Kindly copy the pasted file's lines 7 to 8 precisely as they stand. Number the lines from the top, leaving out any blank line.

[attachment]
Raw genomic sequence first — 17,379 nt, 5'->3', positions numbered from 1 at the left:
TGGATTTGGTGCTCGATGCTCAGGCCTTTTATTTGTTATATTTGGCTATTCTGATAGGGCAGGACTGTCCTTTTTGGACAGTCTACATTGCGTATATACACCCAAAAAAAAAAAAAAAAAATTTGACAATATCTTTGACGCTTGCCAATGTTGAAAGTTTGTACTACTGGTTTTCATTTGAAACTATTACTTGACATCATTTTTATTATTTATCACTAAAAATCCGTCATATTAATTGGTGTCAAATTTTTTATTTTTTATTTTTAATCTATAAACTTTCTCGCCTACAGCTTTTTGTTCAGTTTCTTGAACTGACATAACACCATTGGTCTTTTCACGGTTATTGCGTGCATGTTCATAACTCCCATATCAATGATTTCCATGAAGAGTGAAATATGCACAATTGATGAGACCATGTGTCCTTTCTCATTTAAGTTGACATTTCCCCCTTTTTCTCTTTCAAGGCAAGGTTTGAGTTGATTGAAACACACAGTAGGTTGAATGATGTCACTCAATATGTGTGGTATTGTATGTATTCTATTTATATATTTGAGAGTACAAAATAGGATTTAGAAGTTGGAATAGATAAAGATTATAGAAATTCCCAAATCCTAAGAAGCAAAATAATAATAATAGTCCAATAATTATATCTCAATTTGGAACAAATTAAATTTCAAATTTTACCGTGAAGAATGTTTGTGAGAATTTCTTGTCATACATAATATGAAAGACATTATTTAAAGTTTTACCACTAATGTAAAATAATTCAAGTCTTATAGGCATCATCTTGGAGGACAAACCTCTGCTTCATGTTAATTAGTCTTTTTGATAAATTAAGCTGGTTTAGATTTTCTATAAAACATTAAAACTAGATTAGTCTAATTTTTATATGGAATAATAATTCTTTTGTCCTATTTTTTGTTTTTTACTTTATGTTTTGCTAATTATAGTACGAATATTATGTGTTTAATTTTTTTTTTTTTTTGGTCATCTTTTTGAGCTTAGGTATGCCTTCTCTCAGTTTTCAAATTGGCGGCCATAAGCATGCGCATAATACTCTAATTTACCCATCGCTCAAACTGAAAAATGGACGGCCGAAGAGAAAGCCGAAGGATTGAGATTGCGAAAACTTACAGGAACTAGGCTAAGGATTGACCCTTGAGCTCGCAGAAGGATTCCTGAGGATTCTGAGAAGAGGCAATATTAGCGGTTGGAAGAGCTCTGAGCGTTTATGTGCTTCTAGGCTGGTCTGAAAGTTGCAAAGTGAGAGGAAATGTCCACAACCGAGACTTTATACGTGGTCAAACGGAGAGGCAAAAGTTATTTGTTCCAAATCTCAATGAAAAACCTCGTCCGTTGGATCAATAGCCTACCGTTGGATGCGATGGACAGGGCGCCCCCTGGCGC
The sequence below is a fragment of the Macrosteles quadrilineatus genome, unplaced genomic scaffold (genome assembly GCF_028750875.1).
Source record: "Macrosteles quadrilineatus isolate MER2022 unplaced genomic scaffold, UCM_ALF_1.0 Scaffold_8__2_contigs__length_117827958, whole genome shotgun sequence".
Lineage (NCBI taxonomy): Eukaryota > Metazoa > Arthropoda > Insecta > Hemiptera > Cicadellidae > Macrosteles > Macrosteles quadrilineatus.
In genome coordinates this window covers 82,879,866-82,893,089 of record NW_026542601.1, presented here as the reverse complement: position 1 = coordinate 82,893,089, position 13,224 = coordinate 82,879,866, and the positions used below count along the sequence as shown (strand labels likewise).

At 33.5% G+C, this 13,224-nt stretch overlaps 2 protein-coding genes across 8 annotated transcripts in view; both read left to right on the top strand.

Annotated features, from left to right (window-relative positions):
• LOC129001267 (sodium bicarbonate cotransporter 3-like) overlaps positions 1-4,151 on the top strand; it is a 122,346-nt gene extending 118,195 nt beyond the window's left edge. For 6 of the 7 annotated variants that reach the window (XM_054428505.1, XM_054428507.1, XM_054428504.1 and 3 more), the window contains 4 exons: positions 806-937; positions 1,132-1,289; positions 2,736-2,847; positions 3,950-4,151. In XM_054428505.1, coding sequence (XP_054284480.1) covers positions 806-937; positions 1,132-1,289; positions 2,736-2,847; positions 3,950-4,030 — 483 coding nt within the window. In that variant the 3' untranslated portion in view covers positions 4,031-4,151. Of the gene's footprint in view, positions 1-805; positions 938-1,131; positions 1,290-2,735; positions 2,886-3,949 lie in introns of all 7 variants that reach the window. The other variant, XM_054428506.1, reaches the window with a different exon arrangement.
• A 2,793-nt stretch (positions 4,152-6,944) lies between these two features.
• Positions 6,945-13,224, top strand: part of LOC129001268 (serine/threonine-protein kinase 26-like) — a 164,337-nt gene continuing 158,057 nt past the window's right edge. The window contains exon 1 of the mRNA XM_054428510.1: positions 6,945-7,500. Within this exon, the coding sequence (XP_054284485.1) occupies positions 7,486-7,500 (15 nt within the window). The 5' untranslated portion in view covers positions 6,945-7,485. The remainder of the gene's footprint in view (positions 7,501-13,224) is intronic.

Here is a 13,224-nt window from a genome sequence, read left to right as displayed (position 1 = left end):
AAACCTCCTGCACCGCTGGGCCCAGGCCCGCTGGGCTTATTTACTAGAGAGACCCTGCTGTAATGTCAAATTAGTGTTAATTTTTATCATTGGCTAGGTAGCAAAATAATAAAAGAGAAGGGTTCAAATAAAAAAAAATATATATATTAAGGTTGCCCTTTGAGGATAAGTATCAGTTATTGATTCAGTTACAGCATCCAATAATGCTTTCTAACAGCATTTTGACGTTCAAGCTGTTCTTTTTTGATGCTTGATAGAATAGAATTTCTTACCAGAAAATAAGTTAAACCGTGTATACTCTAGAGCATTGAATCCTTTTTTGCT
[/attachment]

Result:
At 33.5% G+C, this 13,224-nt stretch overlaps 2 protein-coding genes across 8 annotated transcripts in view; both read left to right on the top strand.

Annotated features, from left to right (window-relative positions):